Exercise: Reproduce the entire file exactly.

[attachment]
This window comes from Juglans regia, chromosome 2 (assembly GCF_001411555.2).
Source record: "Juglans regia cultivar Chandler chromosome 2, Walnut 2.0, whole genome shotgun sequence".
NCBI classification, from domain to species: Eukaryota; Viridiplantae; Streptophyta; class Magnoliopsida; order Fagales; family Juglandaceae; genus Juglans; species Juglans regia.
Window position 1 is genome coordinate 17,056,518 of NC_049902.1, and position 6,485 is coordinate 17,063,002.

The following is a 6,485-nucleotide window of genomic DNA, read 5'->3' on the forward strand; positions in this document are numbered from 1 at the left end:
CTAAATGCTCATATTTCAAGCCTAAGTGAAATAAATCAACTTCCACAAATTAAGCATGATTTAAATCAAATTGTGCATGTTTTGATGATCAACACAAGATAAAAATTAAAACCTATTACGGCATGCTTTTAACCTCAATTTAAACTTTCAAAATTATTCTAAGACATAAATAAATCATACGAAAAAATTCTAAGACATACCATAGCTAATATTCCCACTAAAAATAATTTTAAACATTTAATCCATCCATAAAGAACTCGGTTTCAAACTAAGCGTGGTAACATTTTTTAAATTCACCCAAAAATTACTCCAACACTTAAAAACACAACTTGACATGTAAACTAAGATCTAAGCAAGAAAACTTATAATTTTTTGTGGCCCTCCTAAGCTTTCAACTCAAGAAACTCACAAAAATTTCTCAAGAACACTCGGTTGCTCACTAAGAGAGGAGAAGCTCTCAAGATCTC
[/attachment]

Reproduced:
This window comes from Juglans regia, chromosome 2 (assembly GCF_001411555.2).
Source record: "Juglans regia cultivar Chandler chromosome 2, Walnut 2.0, whole genome shotgun sequence".
NCBI classification, from domain to species: Eukaryota; Viridiplantae; Streptophyta; class Magnoliopsida; order Fagales; family Juglandaceae; genus Juglans; species Juglans regia.
Window position 1 is genome coordinate 17,056,518 of NC_049902.1, and position 6,485 is coordinate 17,063,002.

The following is a 6,485-nucleotide window of genomic DNA, read 5'->3' on the forward strand; positions in this document are numbered from 1 at the left end:
CTAAATGCTCATATTTCAAGCCTAAGTGAAATAAATCAACTTCCACAAATTAAGCATGATTTAAATCAAATTGTGCATGTTTTGATGATCAACACAAGATAAAAATTAAAACCTATTACGGCATGCTTTTAACCTCAATTTAAACTTTCAAAATTATTCTAAGACATAAATAAATCATACGAAAAAATTCTAAGACATACCATAGCTAATATTCCCACTAAAAATAATTTTAAACATTTAATCCATCCATAAAGAACTCGGTTTCAAACTAAGCGTGGTAACATTTTTTAAATTCACCCAAAAATTACTCCAACACTTAAAAACACAACTTGACATGTAAACTAAGATCTAAGCAAGAAAACTTATAATTTTTTGTGGCCCTCCTAAGCTTTCAACTCAAGAAACTCACAAAAATTTCTCAAGAACACTCGGTTGCTCACTAAGAGAGGAGAAGCTCTCAAGATCTC